And the real problem is…

Staying on the subject of the British police, this juxtaposition of tweets doesn’t need any additional commentary from me:

In a way this is a good thing. The more they keep this up, the quicker the British public will get the measure of them.

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13 thoughts on “And the real problem is…

  1. Question; what’s the average prison sentence in the UK for someone convicted of performing or enabling FGM, a crime that has been on the statute books for 30 years?

  2. You’d need to find someone who’s been convicted first. From what I can tell, the police seem extremely reluctant to forward cases to the CPS, and the CPS equally reluctant to prosecute.

  3. “We’re saddened that a few people have taken this post as an opportunity to respond by posting Islamaphobic abuse”

    My view is that the sadness of the police force is a powerful indicator of a country’s decline.

  4. I looked at the thread that followed the original tweet and the level of “Islamophobic abuse” was much the same as what I imagine was directed at the incompetent Cathy Newman (no relation, I hope) after her Jordan Peteron interview.

    Mostly people were pointing out the zero arrests over the years with others asking why every day wasn’t a zero tolerance day.

    Perhaps it’s possible to remove tweets from the thread – I’m not a twitter user.

  5. “You’re nicked” used to mean one thing as far as law and order went.

    Now we are moving swiftly towards lawless and disorder, being nicked (or more relevantly, doing the nicking) is an entirely different matter.

  6. The real problem with the prosecution of FGM is that it takes place largely (but not exclusively) within the RoP’s and is done outside the UK in whatever shithole country the parents are from usually under the pretext of a holiday.

    Unless the kid knows and actually complains to the police beforehand (and how many kids are ever going to rat out their parents), then there is little in the way of prevention that can be done.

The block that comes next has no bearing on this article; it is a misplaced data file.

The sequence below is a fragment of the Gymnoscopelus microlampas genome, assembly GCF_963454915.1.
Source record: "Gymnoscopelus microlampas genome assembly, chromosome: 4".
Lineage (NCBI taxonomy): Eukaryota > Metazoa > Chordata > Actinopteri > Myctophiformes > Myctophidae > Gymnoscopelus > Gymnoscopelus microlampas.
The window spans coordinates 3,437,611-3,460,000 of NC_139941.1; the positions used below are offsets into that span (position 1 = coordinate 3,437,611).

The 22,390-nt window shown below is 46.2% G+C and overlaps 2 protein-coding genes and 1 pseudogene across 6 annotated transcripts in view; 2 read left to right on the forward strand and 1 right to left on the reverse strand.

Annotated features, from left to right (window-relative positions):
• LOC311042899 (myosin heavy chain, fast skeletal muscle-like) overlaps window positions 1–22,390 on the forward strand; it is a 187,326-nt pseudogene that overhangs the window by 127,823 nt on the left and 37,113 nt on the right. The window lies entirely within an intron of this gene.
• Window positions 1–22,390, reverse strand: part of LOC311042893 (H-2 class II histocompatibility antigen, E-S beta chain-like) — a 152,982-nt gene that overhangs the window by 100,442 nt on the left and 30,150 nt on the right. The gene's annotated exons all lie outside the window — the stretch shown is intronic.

As for prosecution after the fact both the Police and CPS are reluctant to get involved for fear of being labelled as racist (as the Rottherham, Oxford, blah, blah, blah, RoPer child sex cases demonstrated), that along with a culture of silence over FGM makes prosecutions as rare as rocking horse shit.

  7. Mostly people were pointing out the zero arrests over the years with others asking why every day wasn’t a zero tolerance day.

    There’s a tweet out there responding to that. Basically, Plod says it is a “nuanced” issue and by the time the crime is discovered they feel it’s not in the child’s best interests to prosecute. In other words, the perpetrators belong to a protected class.

  8. Plod says it is a “nuanced” issue and by the time the crime is discovered they feel it’s not in the child’s best interests to prosecute.

    Do they feel the same way with child rape in the RoP community? Answers on a postcard to Alison Saunders, Director of Public Prosecutions, Crown Prosecution Service, Rose Court, 2 Southwark Bridge Road, Southwark, London SE1 9HS

  9. “Basically, Plod says it is a “nuanced” issue and by the time the crime is discovered they feel it’s not in the child’s best interests to prosecute.”

    Roughly translated; “we disagree with either the law or the prescribed sentence of the law. Someone should let the House of Commons know our displeasure”.

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